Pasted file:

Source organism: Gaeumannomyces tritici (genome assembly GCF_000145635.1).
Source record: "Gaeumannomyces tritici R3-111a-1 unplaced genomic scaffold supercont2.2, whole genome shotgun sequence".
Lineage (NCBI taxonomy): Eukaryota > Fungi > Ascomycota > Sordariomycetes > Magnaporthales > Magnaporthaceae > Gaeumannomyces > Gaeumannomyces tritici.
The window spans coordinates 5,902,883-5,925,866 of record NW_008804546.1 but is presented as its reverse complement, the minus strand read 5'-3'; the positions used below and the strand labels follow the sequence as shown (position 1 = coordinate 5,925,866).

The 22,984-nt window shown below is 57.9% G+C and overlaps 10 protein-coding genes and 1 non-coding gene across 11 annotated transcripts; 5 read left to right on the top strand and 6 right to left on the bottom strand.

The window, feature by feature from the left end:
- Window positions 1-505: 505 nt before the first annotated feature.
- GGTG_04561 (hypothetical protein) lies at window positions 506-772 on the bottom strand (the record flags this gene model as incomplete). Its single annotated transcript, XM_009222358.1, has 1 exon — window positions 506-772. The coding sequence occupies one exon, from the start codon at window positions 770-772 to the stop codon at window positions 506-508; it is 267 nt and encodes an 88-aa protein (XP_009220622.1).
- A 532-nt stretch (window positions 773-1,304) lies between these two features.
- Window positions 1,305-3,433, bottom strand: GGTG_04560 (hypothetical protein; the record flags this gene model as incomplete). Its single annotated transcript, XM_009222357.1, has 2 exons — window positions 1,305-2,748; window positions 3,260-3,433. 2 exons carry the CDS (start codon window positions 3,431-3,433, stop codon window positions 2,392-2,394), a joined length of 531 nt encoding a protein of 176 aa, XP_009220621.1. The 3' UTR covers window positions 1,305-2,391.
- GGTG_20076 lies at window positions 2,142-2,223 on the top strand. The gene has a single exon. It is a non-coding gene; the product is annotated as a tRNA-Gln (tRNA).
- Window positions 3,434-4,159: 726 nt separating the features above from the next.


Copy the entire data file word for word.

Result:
Source organism: Gaeumannomyces tritici (genome assembly GCF_000145635.1).
Source record: "Gaeumannomyces tritici R3-111a-1 unplaced genomic scaffold supercont2.2, whole genome shotgun sequence".
Lineage (NCBI taxonomy): Eukaryota > Fungi > Ascomycota > Sordariomycetes > Magnaporthales > Magnaporthaceae > Gaeumannomyces > Gaeumannomyces tritici.
The window spans coordinates 5,902,883-5,925,866 of record NW_008804546.1 but is presented as its reverse complement, the minus strand read 5'-3'; the positions used below and the strand labels follow the sequence as shown (position 1 = coordinate 5,925,866).

The 22,984-nt window shown below is 57.9% G+C and overlaps 10 protein-coding genes and 1 non-coding gene across 11 annotated transcripts; 5 read left to right on the top strand and 6 right to left on the bottom strand.

The window, feature by feature from the left end:
- Window positions 1-505: 505 nt before the first annotated feature.
- GGTG_04561 (hypothetical protein) lies at window positions 506-772 on the bottom strand (the record flags this gene model as incomplete). Its single annotated transcript, XM_009222358.1, has 1 exon — window positions 506-772. The coding sequence occupies one exon, from the start codon at window positions 770-772 to the stop codon at window positions 506-508; it is 267 nt and encodes an 88-aa protein (XP_009220622.1).
- A 532-nt stretch (window positions 773-1,304) lies between these two features.
- Window positions 1,305-3,433, bottom strand: GGTG_04560 (hypothetical protein; the record flags this gene model as incomplete). Its single annotated transcript, XM_009222357.1, has 2 exons — window positions 1,305-2,748; window positions 3,260-3,433. 2 exons carry the CDS (start codon window positions 3,431-3,433, stop codon window positions 2,392-2,394), a joined length of 531 nt encoding a protein of 176 aa, XP_009220621.1. The 3' UTR covers window positions 1,305-2,391.
- GGTG_20076 lies at window positions 2,142-2,223 on the top strand. The gene has a single exon. It is a non-coding gene; the product is annotated as a tRNA-Gln (tRNA).
- Window positions 3,434-4,159: 726 nt separating the features above from the next.